Monday, March 19, 2007

The Australian Soul

Bouma, Gary (2006), Australian Soul: Religion and Spirituality in the Twenty-first Century, Port Melbourne, VIC: Cambridge University Press

This is an interesting book about Australian religions and spiritualities.

Professor Gary Bouma is head of the School of Political and Social Enquiry at Monash University. He holds the UNESCO Chair in Interreligious and Intercultural Relations-Asia Pacific and is Chair of the Standing Committee on Ethics in Research involving Humans. He has served as a minister in United Church of Canada, the Presbyterian Church of Canada, the Presbyterian Church of Australia, and the Anglican Church of Australia. I find it fascinating to discover more and more bovocational Christians who are proficient in both their vocations.

Professor Bouma describes

Australian society can be seen as post-empire, post-colonial, post-modern, post-ecumenical, post-secular and post-family.(xiv)

... the Australian norms and expectations associated with the dimensions of patterned relations with the transcendent, religious and spiritual include:

*intensity: a strong tendency towards the subdued, laid back
*expressivity: a strong tendency towards the shy, withdrawn and not exuberant
*frequency: a strong tendency towards infrequent or occasional attendance
*periodicity: annual/biannual participation is more acceptable than weekly
*cyclicity: a tendency for participation to occur early and late in the lifecycle
*consistency: a low level of consistency between belief and practice is accepted
*singularity: persons are expected to identify with one religion
*proximity: the transcendent is expected to be distant, localised and diffuse
*efficacy: the transcendent is subject to influence, trustworthy and effective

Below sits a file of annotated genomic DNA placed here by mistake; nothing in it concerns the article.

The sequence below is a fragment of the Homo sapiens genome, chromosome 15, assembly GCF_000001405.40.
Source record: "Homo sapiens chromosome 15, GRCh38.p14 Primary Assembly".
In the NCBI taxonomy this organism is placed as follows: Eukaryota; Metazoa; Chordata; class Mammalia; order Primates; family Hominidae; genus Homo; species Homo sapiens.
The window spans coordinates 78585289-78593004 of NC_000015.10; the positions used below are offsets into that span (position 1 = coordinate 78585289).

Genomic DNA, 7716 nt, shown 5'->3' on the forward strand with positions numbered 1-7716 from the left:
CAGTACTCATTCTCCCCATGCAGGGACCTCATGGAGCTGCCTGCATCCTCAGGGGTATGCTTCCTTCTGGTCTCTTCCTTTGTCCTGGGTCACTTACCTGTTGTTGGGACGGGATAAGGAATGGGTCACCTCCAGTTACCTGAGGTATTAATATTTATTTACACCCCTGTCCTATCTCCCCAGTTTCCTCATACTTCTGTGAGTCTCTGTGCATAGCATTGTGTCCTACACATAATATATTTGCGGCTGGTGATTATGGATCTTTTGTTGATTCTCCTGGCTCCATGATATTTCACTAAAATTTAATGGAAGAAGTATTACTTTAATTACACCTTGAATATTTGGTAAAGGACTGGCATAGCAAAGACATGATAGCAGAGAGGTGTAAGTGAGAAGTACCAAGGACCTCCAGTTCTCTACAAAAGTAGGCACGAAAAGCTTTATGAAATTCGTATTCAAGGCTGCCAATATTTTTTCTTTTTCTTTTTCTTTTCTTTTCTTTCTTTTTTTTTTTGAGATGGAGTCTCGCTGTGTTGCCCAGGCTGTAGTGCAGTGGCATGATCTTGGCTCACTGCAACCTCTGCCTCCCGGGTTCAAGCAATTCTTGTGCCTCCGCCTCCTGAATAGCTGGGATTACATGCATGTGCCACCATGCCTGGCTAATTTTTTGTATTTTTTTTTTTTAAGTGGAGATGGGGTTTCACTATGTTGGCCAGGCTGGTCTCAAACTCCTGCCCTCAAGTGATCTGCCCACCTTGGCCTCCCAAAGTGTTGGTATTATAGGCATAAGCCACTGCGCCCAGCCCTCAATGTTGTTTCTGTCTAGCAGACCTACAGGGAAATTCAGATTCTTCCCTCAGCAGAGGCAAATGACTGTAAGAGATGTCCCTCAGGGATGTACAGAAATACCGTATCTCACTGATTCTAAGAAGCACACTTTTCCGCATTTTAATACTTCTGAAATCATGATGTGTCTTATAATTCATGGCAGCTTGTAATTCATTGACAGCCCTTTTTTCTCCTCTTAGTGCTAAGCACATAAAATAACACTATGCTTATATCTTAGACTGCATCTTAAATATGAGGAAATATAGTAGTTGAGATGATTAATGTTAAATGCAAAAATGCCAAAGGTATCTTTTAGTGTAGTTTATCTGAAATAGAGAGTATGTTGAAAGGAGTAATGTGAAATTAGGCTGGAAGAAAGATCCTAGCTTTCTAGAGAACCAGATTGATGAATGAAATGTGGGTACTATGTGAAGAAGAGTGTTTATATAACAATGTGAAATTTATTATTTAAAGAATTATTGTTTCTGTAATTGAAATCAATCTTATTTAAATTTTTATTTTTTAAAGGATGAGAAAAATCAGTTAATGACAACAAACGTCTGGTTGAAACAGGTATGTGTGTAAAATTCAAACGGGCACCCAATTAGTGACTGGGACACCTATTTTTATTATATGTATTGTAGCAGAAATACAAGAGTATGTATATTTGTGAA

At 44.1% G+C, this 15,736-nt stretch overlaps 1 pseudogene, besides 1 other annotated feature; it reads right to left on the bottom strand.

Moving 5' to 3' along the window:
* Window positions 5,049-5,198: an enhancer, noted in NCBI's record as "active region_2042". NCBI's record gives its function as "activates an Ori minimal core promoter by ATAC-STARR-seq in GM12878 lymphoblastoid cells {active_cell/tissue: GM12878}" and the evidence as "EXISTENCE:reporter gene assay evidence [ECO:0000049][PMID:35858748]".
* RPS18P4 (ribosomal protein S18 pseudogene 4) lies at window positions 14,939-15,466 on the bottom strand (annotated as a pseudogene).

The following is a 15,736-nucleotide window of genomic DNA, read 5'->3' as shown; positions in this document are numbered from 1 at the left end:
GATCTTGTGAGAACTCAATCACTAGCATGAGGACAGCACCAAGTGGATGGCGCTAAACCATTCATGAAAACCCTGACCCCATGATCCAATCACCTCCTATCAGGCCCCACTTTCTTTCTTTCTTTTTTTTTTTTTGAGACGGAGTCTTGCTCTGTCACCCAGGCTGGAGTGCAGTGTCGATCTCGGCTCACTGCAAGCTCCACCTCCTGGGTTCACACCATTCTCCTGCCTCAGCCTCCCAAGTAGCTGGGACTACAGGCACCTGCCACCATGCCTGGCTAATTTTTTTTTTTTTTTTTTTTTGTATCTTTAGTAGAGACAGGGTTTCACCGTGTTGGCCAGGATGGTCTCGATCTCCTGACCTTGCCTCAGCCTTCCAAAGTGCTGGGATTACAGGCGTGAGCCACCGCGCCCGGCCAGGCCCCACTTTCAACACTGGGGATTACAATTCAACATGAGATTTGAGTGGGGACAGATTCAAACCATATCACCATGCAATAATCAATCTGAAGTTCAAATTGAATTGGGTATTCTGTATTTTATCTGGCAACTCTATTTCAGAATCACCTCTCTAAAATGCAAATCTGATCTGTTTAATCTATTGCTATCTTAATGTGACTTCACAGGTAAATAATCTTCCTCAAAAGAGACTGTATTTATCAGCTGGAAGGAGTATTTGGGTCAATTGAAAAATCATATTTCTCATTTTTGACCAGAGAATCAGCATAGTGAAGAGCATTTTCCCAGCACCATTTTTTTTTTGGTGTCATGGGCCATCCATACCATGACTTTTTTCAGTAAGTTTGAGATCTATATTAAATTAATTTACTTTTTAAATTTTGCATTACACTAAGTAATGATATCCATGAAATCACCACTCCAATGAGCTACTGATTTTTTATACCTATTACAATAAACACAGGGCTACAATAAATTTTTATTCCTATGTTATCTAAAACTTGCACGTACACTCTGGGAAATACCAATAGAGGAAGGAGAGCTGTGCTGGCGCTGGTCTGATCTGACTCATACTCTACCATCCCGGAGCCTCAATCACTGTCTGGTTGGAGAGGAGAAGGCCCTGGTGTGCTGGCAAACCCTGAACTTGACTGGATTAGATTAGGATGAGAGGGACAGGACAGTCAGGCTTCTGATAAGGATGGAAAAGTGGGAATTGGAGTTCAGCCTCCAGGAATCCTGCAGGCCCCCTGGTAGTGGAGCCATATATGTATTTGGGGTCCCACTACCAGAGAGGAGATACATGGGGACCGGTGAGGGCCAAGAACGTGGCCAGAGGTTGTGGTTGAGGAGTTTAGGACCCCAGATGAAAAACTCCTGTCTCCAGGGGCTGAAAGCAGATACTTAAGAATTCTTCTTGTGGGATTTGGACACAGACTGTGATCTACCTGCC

*access: the transcendent to be accessed directly and through professionals
*social location: religious groups are expected to be on the margin, not central

I find this book an interesting read. Australian society is not like the US and progressively less European. It is not Asian either. With immigrations, they are beginning to face issues of multifaith, multiculture and multiethnicity. It is a post Christian, and progressively post Anglican culture. Many of us are familiar with Hillsong outside Sydney. However, the megachurch Hillsong is an exception rather than the rule in Australian Christianity. Bouma calls for a way of doing church that is closer to the Australian psyche.

Labels: , , ,


Blogger Sivin Kit said...

fascinating quotes ... good observation on the Hillsongs model.

12:32 AM  
Blogger Alex Tang said...

hi sivin,

I enjoyed Prof Bouma's analysis of the Australian soul.I wish someone has done it for the Malaysian Christian soul. Then we can have something concrete to work with.


1:57 AM  
Anonymous Anonymous said...

I am sure that you will find this an even more interesting read - now and in the coming weeks.

11:48 AM  

Post a Comment

<< Home